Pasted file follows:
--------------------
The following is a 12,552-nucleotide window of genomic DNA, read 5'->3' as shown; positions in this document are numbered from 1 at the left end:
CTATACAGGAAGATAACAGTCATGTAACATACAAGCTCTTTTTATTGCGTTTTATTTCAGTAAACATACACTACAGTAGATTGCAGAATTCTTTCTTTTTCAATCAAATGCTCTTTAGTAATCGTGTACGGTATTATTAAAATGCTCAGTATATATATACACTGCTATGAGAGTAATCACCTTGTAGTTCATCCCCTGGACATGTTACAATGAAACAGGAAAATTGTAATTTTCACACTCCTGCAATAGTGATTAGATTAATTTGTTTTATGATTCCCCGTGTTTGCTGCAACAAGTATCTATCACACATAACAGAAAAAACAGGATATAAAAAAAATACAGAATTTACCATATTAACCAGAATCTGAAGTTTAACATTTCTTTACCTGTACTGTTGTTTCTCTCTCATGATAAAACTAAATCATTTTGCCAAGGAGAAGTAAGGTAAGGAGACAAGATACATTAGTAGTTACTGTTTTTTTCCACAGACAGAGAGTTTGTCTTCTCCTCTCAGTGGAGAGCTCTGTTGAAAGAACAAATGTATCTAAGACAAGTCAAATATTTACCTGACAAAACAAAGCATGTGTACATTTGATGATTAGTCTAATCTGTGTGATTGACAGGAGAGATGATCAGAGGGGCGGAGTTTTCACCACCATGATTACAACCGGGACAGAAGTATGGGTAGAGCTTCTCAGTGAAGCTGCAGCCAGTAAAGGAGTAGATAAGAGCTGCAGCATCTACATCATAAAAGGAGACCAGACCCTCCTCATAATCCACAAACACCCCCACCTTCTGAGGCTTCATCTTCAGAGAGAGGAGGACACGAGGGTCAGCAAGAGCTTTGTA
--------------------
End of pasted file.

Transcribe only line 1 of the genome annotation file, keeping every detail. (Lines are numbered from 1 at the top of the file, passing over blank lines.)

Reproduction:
The following is a 12,552-nucleotide window of genomic DNA, read 5'->3' as shown; positions in this document are numbered from 1 at the left end: